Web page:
– Let’s try to invoke some positives: For all of the problems Miami’s offense has had, senior forward Alex Gacek has one of the team’s best forwards in previous weeks. He is skating as well as he has his entire career and has been great in all three zones, although his points total doesn’t reflect that (it’s tough to pile up points when Miami scores three goals in a weekend).
– And classmate and captain Sean Kuraly looks like he is close to breaking out. Even with his struggles on offense, he has been solid on defense and in the faceoff circle, and he has been more active in the offensive zone in recent games as well.
FORWARDS: D. This corps managed just 10 shots on goal, and Miami had only six the final 40 minutes. Freshman Ryan Siroky, who is steadily improving, scored his first career goal on a laser from the outside of the faceoff circle, but that was one of the lone highlights for this group. Minnesota-Duluth did an excellent job of taking the Anthony Louis-Josh Melnick-Jack Roslovic line out of the game.
DEFENSEMEN: C. UMD was held to just 22 shots, more than a dozen fewer than on Friday, and Belpedio found the net. Players were left alone in front of the net on the Bulldogs’ second and third goals, but it’s unclear without replay ability whether that blame lies here or on the forwards.
GOALTENDING: C. McKay’s only real mistake was on the ENG after his bad clear on the fourth goal, and Williams was 6-for-6 in relief. With this team’s lack of offense, if the goalies’ grade isn’t a ‘B’ or better, Miami has little chance of winning.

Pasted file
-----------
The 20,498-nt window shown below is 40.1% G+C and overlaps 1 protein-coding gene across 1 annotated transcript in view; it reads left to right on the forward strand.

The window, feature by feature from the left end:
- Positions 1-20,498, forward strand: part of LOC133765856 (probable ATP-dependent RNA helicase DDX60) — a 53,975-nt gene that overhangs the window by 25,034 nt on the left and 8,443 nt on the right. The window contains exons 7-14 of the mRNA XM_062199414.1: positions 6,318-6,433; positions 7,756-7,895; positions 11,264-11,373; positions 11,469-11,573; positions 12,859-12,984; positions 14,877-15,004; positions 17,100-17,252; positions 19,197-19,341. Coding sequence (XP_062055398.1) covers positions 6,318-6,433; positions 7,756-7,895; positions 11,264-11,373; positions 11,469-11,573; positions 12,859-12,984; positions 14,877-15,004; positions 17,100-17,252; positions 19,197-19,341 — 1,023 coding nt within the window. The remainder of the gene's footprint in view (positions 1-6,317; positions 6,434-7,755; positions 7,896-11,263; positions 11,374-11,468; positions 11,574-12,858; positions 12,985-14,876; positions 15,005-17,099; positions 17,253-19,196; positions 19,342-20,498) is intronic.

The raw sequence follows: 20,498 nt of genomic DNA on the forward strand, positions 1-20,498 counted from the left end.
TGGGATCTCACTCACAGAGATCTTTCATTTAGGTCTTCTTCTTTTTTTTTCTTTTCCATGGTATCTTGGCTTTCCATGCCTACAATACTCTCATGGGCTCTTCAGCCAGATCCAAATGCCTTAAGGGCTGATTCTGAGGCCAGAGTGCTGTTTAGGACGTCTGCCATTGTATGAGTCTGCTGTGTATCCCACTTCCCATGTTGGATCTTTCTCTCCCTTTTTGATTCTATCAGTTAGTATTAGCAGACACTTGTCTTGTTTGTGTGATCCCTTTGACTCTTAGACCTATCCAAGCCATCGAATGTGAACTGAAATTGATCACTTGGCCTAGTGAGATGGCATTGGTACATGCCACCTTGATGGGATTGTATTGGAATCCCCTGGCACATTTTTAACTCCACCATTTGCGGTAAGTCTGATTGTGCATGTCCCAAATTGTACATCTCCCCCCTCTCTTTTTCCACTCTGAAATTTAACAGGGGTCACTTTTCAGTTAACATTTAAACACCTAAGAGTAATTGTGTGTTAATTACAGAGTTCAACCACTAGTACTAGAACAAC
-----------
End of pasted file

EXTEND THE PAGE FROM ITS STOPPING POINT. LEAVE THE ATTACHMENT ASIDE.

LINEUP CHANGES: Up front, freshman Kiefer Sherwood was scratched in favor of senior Michael Mooney. It’s unclear why Sherwood sat, since he seemed pretty solid on Friday. On defense, freshman Grant Hutton did not dress for the first time this season, and junior Colin Sullivan returned to the ice. Hutton is having a solid rookie campaign but did struggled on Friday, and Sullivan continued to play well in limited action. He has to be one of the top seventh defensemen in all of college hockey.
OXFORD, Ohio – Miami has played in plenty of one-goal games in previous months, but there was little doubt about Saturday’s outcome after the first period.
Minnesota-Duluth scored four unanswered goals en route to beating the RedHawks, 5-2 in the series finale at Cady Arena as Miami ended the weekend with just two of a possible six critical points.
Miami has now won only one of its last 10 games (1-7-2), remaining in seventh place in the NCHC. But the team in now just one point ahead of last-place Colorado College.